Before you make the decision to purchase a home, you should determine how much you can afford to pay
for one. In order to buy a home, most individuals have to obtain a
mortgage, which is a loan for purchasing real estate. A mortgage
requires you to pay back the amount of the loan and to pay interest.
Interest is the percentage amount of the loan you have to pay in
addition to the loan amount in exchange for the privilege of borrowing
the money. Generally, you should keep your monthly mortgage payments under 1/3 of your monthly gross income.
It is possible to get a rough calculation of what your monthly
payments would be by entering your overall loan amount, interest rate,
and the length of the mortgage (see bankrate.com’s calculator).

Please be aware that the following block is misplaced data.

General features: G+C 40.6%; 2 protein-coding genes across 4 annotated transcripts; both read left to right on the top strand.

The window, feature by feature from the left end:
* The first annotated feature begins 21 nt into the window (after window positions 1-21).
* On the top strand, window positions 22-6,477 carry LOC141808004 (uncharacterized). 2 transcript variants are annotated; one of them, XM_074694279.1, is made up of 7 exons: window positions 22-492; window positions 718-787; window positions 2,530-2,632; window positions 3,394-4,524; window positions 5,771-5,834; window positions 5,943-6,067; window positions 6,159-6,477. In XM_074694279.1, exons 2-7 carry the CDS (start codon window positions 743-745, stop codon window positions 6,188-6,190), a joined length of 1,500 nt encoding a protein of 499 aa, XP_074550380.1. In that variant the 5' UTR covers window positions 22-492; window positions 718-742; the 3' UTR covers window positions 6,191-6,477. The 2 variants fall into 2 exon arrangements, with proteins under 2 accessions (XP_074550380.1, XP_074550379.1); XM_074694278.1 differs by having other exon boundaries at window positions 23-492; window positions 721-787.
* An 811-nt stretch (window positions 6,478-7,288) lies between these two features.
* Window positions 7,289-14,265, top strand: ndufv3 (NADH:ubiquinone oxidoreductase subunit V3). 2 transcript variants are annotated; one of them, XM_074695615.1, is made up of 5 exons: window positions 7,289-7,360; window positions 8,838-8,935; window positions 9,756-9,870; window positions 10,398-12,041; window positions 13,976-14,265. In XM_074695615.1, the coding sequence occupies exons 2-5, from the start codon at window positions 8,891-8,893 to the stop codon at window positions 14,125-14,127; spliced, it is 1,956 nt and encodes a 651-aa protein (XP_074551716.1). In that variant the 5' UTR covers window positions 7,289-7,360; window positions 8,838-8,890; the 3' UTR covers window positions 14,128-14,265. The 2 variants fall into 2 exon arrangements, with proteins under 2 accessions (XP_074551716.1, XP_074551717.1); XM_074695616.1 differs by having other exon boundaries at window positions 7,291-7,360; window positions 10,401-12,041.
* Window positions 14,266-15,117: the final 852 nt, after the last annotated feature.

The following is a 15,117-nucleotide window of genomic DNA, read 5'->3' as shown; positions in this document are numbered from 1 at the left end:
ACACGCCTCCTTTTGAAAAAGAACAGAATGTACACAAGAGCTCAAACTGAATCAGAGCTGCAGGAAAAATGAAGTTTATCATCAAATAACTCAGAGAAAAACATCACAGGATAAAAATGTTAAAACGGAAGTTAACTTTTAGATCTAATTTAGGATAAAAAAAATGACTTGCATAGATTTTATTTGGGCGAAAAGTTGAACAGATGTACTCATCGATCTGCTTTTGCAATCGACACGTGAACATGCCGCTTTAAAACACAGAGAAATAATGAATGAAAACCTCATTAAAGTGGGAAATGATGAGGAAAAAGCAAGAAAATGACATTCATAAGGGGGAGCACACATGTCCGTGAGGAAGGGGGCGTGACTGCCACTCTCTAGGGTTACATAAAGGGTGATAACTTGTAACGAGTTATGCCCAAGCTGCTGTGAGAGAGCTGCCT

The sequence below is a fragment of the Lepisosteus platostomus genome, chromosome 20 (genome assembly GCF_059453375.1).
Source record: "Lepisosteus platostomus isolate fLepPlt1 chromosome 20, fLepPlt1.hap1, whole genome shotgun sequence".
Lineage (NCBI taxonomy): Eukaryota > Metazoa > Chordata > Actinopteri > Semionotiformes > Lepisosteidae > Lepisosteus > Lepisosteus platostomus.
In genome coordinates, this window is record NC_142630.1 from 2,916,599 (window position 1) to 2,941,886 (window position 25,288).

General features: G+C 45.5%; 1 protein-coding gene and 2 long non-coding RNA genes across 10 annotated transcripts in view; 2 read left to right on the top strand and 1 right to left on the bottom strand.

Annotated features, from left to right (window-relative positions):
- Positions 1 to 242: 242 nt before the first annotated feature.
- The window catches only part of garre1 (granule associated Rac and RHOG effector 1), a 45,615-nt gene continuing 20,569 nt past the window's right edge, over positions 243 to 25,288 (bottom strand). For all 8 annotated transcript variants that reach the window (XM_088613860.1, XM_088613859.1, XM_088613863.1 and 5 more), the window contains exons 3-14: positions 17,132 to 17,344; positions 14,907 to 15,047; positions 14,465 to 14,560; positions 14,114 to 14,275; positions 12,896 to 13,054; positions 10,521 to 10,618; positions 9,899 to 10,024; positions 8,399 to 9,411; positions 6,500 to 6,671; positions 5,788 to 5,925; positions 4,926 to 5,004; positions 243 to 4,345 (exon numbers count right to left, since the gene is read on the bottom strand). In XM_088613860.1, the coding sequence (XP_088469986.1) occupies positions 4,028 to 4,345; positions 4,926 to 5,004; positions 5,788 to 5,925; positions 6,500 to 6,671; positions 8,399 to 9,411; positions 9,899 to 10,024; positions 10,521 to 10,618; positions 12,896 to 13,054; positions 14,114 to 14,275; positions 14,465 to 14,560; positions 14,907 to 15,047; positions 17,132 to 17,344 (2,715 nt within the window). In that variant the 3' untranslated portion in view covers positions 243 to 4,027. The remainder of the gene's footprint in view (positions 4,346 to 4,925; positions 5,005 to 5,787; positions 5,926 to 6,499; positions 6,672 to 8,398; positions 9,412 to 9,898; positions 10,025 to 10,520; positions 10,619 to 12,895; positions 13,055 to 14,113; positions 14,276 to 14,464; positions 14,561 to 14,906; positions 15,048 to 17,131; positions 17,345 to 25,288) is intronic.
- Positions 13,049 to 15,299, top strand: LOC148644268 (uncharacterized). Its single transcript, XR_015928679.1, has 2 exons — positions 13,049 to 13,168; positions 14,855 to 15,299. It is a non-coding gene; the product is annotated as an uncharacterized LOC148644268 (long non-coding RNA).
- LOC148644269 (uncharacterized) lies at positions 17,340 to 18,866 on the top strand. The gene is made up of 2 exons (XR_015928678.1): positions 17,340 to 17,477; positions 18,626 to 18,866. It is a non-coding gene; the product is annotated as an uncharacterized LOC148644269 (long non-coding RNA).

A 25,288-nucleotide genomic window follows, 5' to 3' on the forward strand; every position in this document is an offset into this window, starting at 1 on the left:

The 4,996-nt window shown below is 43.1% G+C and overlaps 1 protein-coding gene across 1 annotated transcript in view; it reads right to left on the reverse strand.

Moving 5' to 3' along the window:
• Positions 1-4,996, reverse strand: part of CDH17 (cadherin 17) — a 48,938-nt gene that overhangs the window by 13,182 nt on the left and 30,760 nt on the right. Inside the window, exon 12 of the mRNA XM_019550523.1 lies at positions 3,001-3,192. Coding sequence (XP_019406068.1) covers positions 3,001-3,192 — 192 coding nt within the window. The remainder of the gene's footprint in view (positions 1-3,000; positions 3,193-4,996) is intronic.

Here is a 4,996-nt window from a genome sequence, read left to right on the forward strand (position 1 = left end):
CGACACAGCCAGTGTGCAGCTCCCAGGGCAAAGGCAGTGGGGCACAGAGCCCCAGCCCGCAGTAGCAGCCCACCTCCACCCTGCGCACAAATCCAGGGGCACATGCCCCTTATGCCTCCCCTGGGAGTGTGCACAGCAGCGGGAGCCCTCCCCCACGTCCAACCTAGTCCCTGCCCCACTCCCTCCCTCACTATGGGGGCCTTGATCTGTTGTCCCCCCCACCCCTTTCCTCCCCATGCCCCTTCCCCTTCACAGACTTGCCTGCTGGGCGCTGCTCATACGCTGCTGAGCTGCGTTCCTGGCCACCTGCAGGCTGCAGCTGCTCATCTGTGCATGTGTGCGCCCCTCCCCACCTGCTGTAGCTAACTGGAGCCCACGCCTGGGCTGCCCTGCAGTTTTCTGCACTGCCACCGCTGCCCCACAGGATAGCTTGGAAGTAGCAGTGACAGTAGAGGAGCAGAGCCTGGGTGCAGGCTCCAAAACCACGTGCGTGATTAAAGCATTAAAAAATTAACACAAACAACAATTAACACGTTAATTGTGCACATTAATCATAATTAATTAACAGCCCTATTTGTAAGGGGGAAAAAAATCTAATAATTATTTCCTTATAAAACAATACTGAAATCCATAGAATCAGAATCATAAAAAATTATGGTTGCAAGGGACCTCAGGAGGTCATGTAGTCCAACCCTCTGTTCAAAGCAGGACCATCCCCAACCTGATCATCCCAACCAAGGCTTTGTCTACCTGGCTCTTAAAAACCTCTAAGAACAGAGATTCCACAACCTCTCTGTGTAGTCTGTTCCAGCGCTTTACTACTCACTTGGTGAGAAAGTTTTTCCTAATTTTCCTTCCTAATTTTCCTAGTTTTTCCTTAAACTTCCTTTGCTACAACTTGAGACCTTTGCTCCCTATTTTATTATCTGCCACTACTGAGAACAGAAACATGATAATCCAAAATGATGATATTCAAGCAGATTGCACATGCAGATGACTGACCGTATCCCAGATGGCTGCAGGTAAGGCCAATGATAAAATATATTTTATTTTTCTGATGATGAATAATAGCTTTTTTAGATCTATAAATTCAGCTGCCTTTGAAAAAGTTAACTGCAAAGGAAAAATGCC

Once you have determined that you can afford to purchase a home, you should compare different mortgage options.
Mortgages can vary based on length, interest rate, and repayment
terms. Generally, you can choose either a 15-year mortgage or a 30-year
mortgage. The 15-year options usually offer lower interest rates. In
choosing a mortgage term, bear in mind that the shorter the term, the
quicker you pay off your house, and the more you force yourself to save
each month. But, don’t take on a mortgage that you can’t afford to pay – a mortgage default and foreclosure can seriously impair your credit, and you could end up losing your home.
Mortgages also vary based on whether they are fixed-rate or
adjustable-rate. Fixed-rate mortgages allow you to retain the current
interest rate and pay that for the life of the loan. With
adjustable-rate mortgages, the interest rate changes throughout the life
of the loan in conjunction with the market interest rate. You should
check into how these adjustable rates are calculated and estimate
whether the total cost of your loan will be greater or less than the
total cost of a fixed-rate mortgage.
Lastly, mortgages can vary based on repayment terms. Talk to a
qualified lender to learn more about these.